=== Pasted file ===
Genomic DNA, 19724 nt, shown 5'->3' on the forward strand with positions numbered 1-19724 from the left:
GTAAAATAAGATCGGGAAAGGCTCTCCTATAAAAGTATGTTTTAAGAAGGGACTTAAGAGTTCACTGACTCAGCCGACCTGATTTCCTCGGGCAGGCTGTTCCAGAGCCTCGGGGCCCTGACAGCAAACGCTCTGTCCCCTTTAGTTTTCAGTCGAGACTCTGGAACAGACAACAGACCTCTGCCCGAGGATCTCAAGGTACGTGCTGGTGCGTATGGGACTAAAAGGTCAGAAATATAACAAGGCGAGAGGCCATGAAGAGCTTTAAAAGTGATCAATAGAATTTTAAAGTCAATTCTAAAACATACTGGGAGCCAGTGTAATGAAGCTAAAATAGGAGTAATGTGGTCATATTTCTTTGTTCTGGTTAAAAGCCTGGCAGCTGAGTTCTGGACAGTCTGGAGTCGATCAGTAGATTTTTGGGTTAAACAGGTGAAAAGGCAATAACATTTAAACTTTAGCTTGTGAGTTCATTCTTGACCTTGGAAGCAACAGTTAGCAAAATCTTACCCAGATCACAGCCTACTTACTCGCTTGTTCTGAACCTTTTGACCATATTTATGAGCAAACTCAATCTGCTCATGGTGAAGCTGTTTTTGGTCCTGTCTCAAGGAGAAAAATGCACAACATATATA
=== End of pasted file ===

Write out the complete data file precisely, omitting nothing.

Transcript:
Genomic DNA, 19724 nt, shown 5'->3' on the forward strand with positions numbered 1-19724 from the left:
GTAAAATAAGATCGGGAAAGGCTCTCCTATAAAAGTATGTTTTAAGAAGGGACTTAAGAGTTCACTGACTCAGCCGACCTGATTTCCTCGGGCAGGCTGTTCCAGAGCCTCGGGGCCCTGACAGCAAACGCTCTGTCCCCTTTAGTTTTCAGTCGAGACTCTGGAACAGACAACAGACCTCTGCCCGAGGATCTCAAGGTACGTGCTGGTGCGTATGGGACTAAAAGGTCAGAAATATAACAAGGCGAGAGGCCATGAAGAGCTTTAAAAGTGATCAATAGAATTTTAAAGTCAATTCTAAAACATACTGGGAGCCAGTGTAATGAAGCTAAAATAGGAGTAATGTGGTCATATTTCTTTGTTCTGGTTAAAAGCCTGGCAGCTGAGTTCTGGACAGTCTGGAGTCGATCAGTAGATTTTTGGGTTAAACAGGTGAAAAGGCAATAACATTTAAACTTTAGCTTGTGAGTTCATTCTTGACCTTGGAAGCAACAGTTAGCAAAATCTTACCCAGATCACAGCCTACTTACTCGCTTGTTCTGAACCTTTTGACCATATTTATGAGCAAACTCAATCTGCTCATGGTGAAGCTGTTTTTGGTCCTGTCTCAAGGAGAAAAATGCACAACATATATA